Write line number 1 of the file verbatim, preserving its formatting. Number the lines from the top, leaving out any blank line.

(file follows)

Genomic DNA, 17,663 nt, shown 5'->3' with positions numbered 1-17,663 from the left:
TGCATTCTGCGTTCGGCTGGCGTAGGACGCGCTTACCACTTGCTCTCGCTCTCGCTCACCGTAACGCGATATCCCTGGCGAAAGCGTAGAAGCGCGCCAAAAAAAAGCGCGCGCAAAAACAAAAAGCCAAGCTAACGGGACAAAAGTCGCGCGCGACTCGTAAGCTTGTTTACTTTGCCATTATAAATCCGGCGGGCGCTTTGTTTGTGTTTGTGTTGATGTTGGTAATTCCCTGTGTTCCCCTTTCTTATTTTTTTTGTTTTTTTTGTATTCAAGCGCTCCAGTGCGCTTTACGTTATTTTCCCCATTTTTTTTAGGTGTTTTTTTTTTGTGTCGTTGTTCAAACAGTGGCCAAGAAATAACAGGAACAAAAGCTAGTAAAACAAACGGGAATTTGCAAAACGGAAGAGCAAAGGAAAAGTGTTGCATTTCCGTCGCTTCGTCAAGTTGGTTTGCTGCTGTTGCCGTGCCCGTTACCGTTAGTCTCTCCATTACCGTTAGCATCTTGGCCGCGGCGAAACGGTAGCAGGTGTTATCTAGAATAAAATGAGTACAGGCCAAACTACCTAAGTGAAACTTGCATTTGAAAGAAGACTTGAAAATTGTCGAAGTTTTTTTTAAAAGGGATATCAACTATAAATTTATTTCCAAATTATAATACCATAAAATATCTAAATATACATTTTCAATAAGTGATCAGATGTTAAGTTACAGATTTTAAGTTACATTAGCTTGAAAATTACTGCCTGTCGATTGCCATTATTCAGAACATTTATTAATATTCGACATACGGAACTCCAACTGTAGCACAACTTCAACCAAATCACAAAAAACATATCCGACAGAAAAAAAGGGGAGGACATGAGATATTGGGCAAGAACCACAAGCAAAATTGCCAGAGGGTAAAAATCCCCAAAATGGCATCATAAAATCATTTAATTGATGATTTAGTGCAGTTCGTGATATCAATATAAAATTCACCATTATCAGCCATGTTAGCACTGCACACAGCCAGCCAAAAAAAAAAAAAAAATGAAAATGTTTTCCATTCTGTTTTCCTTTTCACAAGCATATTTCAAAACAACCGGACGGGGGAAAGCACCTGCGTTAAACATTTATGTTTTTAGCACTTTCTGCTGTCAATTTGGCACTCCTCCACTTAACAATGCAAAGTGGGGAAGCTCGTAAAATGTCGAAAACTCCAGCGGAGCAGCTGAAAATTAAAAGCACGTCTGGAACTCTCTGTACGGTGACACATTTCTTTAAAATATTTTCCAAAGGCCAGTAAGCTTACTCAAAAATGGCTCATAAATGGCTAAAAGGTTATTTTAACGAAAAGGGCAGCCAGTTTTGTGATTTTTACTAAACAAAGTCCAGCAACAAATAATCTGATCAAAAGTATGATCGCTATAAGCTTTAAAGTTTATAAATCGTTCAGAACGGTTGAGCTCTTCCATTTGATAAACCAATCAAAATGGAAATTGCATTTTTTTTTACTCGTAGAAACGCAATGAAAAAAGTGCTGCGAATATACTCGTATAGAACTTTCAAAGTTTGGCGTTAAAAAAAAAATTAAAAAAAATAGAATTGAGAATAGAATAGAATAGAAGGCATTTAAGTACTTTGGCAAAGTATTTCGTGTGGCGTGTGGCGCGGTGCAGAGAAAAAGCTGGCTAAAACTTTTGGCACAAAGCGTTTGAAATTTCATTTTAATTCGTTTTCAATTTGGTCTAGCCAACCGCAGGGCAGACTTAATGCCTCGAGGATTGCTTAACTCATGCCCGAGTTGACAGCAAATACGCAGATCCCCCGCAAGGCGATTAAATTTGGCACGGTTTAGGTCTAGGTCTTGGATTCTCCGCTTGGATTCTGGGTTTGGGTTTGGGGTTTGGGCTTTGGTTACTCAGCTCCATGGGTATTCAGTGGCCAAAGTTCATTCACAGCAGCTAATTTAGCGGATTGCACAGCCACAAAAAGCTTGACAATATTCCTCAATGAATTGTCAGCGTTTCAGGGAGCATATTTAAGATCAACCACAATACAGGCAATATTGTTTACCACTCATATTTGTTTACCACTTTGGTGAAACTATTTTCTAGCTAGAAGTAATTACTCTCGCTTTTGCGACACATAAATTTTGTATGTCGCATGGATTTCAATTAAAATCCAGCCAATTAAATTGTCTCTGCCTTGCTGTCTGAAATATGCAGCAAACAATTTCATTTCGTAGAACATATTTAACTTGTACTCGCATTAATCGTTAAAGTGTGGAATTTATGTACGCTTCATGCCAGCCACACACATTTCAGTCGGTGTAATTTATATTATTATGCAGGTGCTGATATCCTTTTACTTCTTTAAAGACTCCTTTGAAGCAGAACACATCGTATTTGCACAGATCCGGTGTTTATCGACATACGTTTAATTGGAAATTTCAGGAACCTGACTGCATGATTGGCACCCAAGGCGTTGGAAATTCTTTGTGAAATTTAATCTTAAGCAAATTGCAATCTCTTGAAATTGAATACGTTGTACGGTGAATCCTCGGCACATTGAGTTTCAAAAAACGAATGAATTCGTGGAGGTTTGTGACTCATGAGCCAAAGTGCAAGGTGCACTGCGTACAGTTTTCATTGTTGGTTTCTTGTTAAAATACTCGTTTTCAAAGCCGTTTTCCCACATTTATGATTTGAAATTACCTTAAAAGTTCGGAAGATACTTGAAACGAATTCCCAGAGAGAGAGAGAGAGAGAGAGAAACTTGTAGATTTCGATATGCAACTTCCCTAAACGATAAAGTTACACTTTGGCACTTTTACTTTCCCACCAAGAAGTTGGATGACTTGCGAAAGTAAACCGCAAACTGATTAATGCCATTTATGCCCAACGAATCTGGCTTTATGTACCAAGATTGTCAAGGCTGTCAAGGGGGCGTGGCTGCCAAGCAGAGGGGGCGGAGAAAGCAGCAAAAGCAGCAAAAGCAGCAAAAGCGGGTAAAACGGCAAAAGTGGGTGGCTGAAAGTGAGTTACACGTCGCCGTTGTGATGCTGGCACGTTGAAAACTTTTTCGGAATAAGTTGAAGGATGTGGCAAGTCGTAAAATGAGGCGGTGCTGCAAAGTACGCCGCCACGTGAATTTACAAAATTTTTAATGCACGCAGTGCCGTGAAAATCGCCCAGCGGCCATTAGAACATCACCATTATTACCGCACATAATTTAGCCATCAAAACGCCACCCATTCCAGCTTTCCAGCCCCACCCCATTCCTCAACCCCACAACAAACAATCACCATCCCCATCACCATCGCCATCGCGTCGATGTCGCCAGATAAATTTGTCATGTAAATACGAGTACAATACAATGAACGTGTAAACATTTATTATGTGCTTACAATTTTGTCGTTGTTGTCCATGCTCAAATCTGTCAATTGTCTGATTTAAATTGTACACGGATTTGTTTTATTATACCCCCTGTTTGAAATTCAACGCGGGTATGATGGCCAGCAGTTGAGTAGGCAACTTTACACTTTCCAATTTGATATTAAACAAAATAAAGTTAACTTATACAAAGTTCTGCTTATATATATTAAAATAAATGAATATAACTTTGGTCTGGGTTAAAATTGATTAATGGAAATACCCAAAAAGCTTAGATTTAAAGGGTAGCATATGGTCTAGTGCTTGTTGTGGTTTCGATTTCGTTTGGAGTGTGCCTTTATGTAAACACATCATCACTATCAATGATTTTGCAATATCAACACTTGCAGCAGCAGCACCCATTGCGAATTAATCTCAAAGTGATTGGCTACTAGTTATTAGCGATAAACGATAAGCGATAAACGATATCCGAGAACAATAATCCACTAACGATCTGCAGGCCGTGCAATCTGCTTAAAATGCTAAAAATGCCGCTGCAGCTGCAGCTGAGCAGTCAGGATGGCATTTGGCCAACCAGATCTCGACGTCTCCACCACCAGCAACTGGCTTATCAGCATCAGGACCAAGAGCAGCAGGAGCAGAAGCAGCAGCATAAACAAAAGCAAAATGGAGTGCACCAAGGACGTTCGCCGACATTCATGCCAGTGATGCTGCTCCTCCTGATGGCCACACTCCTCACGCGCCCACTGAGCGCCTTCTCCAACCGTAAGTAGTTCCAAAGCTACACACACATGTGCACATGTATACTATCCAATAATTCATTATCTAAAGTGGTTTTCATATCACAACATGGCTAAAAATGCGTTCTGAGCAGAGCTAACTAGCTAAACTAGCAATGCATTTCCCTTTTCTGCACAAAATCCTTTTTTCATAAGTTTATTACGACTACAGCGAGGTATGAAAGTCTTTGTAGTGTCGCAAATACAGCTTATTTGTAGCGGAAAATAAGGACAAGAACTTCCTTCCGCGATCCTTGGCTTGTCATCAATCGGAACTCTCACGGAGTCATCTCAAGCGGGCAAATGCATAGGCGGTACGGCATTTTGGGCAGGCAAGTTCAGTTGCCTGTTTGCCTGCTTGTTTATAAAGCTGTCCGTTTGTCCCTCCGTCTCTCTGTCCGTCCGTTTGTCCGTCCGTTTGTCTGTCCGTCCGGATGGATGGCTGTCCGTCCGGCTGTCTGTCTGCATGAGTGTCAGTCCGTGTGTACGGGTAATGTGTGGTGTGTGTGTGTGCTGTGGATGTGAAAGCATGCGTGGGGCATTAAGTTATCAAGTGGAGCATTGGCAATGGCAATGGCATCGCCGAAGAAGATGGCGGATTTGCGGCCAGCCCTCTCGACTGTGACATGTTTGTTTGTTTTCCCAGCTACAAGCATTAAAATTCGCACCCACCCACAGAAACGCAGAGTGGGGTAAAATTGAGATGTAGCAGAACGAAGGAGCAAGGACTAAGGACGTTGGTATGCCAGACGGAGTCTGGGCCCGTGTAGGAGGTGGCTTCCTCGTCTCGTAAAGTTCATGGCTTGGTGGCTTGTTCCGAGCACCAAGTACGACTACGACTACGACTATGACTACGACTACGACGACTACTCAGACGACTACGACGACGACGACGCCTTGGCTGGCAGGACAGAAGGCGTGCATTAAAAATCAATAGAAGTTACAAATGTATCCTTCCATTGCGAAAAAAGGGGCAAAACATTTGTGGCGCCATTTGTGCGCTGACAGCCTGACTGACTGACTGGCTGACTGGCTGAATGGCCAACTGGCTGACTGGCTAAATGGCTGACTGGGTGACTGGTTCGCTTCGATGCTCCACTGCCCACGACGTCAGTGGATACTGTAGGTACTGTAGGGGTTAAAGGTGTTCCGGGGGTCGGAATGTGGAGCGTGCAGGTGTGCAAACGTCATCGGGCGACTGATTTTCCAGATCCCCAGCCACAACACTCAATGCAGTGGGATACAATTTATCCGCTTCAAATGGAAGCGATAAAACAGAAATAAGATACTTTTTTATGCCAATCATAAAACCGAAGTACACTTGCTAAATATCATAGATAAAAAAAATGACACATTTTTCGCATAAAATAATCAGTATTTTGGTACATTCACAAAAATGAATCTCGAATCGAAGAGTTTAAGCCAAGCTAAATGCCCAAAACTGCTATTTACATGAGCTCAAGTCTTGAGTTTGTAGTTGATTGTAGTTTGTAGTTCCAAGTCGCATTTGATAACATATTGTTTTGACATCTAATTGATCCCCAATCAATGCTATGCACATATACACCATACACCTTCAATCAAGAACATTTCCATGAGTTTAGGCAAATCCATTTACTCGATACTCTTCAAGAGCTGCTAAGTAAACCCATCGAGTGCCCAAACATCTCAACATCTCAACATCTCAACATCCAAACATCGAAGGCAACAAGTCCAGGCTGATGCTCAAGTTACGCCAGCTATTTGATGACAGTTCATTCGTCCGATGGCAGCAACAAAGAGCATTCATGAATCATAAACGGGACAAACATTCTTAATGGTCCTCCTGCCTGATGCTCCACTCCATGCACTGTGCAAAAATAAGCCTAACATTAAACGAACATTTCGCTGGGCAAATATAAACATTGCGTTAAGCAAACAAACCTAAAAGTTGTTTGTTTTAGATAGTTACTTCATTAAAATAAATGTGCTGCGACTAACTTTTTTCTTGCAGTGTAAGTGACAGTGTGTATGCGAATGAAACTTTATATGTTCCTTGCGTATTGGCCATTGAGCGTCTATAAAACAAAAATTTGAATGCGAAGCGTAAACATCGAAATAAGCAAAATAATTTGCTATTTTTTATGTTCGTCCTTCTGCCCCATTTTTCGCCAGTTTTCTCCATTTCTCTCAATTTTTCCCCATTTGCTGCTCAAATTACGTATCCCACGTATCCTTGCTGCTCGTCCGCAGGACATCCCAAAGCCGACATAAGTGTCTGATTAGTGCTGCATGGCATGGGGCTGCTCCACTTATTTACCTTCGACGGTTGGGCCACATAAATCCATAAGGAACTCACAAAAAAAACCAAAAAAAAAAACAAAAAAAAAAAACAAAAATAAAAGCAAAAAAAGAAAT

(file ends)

Genomic DNA, 17,663 nt, shown 5'->3' with positions numbered 1-17,663 from the left: